Dr Liz Simpson, Dr Marian McLaughlin and Prof Tony Cassidy (Ulster)
Reducing health inequalities and promoting well-being is a main focus for Government health policies in Northern Ireland. Many of the chronic health conditions that are prevalent in our society today, such as obesity, coronary heart disease and diabetes, all have one thing in common, they can be linked to poor lifestyle choices such as smoking, consumption of unhealthy foods and being sedentary. A number of health psychology researchers are working in the area of behaviour change within Northern Ireland. The aim of this seminar is to provide an overview of how health psychology theories are being used to design more effective interventions to improve health and well-being in different groups and across a range of health related behaviours. It is worth noting that some theories of behaviour change such as The Theory of Planned Behaviour (TPB) has been endorsed by the National Institute for Health and Care Excellence (NICE) as an evidence-based way of predicting health related behaviour and a framework for designing behaviour change interventions. Within this seminar, we will look at how theories of behaviour change are being used, and in collaboration with Public Health bodies such as Cancer Focus NI, the Public Health Agency and Chest Heart and Stroke NI to develop and deliver more effective behaviour change interventions focusing on physical activity, dietary intake and e-cigarette use. Such theories can be applied to a number of health related behaviours, both at a community and clinical setting, that represent health inequalities and considerable risk for the development of chronic conditions, such as obesity and coronary heart disease and poor health outcomes. This presentation will showcase ongoing research and how health psychology can contribute to Public health in Northern Ireland.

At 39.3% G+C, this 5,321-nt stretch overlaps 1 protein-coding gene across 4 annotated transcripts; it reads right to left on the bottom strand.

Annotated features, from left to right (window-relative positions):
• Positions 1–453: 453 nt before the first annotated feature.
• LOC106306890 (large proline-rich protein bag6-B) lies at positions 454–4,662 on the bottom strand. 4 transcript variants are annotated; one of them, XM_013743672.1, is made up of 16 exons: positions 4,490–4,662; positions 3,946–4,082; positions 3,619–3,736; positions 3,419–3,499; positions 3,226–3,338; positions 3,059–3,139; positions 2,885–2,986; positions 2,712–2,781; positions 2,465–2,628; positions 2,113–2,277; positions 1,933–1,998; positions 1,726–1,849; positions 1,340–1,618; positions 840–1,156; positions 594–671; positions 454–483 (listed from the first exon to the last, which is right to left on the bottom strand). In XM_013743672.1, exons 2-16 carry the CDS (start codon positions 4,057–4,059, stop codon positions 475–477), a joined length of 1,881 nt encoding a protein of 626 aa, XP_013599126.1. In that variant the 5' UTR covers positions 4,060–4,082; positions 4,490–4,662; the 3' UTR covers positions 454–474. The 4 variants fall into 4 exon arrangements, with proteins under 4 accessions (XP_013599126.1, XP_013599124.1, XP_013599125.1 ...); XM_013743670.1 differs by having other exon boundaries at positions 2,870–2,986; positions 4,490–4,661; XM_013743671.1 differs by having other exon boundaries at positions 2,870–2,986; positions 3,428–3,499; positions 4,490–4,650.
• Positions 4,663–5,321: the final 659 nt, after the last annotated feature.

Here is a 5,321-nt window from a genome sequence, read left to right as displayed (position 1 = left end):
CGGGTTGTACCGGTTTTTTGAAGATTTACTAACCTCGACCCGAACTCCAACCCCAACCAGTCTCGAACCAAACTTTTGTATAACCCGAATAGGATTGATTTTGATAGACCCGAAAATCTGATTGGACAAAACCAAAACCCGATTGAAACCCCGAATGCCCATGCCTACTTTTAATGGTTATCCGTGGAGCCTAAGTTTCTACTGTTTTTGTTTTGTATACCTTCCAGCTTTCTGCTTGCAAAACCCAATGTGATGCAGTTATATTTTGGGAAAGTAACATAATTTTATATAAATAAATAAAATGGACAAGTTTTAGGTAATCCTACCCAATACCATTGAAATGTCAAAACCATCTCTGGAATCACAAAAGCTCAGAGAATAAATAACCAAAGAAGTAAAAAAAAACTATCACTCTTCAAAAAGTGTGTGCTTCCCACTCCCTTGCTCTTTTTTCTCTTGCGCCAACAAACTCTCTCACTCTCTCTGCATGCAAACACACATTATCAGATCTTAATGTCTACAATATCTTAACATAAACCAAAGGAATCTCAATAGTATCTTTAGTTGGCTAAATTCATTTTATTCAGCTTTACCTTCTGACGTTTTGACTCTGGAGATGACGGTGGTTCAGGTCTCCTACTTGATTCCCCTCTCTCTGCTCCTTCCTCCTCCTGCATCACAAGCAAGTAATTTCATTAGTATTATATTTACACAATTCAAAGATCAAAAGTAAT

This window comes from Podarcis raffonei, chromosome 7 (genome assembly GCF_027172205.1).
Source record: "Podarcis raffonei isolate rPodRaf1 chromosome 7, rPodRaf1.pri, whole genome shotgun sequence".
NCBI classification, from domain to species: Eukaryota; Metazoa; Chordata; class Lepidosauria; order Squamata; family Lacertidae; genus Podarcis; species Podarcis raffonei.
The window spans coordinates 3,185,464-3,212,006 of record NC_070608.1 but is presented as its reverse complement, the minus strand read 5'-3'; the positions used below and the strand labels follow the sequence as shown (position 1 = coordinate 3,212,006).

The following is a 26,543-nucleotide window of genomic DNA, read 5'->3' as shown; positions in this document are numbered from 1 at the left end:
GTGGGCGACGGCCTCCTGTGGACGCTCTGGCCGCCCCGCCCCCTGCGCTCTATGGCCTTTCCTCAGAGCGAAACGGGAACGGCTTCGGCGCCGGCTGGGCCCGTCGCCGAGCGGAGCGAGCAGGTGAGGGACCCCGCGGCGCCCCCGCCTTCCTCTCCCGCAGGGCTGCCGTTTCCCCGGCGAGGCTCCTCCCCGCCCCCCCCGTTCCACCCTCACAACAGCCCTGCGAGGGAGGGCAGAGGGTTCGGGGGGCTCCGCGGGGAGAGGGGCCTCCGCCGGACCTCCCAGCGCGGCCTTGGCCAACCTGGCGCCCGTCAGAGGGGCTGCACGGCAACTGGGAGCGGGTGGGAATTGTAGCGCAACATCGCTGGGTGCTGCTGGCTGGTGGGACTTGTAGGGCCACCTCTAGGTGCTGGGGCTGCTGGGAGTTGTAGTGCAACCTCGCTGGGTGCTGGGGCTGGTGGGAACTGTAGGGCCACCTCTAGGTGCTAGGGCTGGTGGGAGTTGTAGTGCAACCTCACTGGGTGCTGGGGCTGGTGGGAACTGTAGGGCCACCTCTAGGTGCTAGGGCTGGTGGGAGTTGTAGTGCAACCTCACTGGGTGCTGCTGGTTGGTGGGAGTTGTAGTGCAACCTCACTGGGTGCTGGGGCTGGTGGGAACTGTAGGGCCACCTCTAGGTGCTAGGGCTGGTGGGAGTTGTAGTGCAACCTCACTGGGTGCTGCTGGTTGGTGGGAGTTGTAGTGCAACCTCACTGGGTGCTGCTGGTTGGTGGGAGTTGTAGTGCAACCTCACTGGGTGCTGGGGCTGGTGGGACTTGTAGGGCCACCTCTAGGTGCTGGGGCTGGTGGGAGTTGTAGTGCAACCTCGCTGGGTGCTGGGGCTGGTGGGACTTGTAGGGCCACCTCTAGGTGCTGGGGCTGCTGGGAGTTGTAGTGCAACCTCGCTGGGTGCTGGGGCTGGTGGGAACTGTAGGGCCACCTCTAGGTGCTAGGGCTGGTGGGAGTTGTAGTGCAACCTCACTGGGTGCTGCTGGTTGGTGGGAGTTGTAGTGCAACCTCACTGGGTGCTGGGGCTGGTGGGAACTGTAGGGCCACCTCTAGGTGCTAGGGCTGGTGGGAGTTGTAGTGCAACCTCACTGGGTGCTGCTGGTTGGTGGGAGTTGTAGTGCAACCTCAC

This seminar took place on 14 February 2018